W&L Students Raise Money for Coronavirus Relief In February, students from PAACE and SAIL raised over $650 from around 50 donors to support coronavirus relief in China.
As news of the coronavirus epidemic in Asia broke on campus, the leaders of W&L’s Pan-Asian Association for Cultural Exchange (PAACE) were contacted by several students asking what they could do to help. At first, PAACE suggested individual ways to donate, but then Mark Rush and Hunter Swanson at W&L’s Center for International Education (CIE) told members of PAACE and the Student Association for International Learning (SAIL) that they were fielding questions from students, too. So the two groups, which work together often, decided to do something bigger.
“Once we heard that it was people all across campus, we thought, ‘Okay, maybe it’s time for us to organize something where we can send a larger sum of money to a reputable place,’” explained Tiffany Ko ’20, PAACE’s vice president.
The students knew their peers would be interested in how their gifts were being used, so they vetted relief organizations and came up with two options: Give2Asia, a U.S. nonprofit that works through established partners in Asia, and the Wuhan University Alumni Association of Greater New York, a grassroots effort that meticulously documents purchases, sharing receipts and photos of medical supplies arriving in Wuhan, China, where the outbreak was first identified.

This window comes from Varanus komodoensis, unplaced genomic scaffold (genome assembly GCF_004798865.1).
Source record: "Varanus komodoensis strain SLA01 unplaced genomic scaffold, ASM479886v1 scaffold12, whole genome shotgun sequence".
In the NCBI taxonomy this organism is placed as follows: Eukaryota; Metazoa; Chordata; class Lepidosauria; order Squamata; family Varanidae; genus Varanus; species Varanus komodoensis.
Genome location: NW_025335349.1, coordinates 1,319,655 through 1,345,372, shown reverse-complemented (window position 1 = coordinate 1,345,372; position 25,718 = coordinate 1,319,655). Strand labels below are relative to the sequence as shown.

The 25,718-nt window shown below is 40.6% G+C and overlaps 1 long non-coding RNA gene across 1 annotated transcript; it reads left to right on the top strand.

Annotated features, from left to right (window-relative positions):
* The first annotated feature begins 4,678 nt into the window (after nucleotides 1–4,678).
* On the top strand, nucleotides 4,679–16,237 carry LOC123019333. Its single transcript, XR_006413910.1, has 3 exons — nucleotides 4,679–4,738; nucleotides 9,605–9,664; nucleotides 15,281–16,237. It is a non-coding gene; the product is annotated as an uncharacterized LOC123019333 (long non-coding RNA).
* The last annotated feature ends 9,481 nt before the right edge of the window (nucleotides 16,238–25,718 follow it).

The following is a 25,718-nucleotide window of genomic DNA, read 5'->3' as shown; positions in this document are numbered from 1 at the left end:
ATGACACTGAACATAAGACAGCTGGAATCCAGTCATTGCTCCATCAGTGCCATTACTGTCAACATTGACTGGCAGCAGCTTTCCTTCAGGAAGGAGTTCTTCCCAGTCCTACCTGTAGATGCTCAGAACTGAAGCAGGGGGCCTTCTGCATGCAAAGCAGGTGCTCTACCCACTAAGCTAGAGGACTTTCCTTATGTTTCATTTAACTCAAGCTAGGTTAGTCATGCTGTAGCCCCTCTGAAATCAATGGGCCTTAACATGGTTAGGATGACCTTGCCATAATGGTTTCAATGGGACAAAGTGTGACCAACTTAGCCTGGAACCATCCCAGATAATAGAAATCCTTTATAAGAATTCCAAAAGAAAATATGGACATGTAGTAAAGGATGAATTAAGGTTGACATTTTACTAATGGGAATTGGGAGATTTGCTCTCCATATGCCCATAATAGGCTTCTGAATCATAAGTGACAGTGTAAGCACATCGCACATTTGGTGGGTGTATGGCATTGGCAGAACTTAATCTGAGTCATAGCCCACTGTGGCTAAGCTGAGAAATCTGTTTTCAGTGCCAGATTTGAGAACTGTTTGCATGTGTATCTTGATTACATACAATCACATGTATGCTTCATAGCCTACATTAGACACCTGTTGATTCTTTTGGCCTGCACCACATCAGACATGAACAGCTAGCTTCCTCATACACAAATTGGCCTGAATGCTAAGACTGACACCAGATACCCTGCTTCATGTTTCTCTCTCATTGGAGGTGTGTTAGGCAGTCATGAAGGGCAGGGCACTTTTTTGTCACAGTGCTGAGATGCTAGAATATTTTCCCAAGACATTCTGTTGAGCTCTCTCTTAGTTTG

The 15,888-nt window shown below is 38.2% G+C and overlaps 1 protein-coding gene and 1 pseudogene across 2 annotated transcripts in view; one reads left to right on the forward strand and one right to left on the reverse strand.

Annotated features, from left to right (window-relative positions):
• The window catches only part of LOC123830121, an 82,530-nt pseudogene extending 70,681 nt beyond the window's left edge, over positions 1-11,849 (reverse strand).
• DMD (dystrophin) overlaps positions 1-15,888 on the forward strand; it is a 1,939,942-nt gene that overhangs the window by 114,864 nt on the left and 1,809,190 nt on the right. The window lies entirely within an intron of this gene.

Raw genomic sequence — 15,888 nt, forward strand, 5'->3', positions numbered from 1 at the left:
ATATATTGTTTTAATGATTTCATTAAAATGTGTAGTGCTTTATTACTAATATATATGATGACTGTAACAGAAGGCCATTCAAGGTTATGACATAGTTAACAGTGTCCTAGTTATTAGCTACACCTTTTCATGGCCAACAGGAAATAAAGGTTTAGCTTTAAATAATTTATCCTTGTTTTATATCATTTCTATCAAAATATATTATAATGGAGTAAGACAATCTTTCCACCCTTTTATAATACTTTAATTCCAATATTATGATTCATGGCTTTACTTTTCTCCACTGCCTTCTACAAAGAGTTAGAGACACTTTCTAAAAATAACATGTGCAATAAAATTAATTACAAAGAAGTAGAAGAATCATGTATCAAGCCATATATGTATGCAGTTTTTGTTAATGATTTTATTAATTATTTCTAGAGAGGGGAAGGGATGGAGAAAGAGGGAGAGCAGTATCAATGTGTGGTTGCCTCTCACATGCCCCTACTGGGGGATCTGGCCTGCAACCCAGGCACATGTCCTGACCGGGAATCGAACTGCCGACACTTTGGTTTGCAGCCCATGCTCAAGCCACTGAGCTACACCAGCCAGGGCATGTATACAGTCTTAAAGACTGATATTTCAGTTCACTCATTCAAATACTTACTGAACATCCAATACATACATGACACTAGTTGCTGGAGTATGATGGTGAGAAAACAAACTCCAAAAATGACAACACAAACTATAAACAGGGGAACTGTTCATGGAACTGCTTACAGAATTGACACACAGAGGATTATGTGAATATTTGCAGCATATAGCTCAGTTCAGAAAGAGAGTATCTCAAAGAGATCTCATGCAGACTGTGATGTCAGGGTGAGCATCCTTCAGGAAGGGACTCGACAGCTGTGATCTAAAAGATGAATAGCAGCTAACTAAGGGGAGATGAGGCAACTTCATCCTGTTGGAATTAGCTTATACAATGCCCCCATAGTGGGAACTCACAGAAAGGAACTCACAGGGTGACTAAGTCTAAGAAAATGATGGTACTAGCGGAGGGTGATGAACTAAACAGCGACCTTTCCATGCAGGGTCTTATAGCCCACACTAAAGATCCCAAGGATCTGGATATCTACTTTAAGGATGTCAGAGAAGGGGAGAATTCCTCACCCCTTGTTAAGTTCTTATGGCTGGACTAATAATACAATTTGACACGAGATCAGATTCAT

“We gave people the option,” Ko said. “We just explained what each of the funds was for.”
Over a single day in Elrod Commons, PAACE and SAIL raised approximately $650 from around 50 students.
“I thought maybe we’d see a lot of the people involved in PAACE and SAIL,” Ko said. “They’re the ones who get the emails and see all our GroupMe messages. But we reached a widespread portion of campus. It was really cool to talk to people I had never met and share that feeling of ‘Yeah, we want to do something.’”
Some students have family and friends who have been directly affected by the epidemic, Ko said, and that motivated them to donate, but so did reaching out to passersby in Commons. “There are a lot of people here who deeply care about things going on in the world. I think W&L creates that mindset of ‘We have to look outside ourselves.’”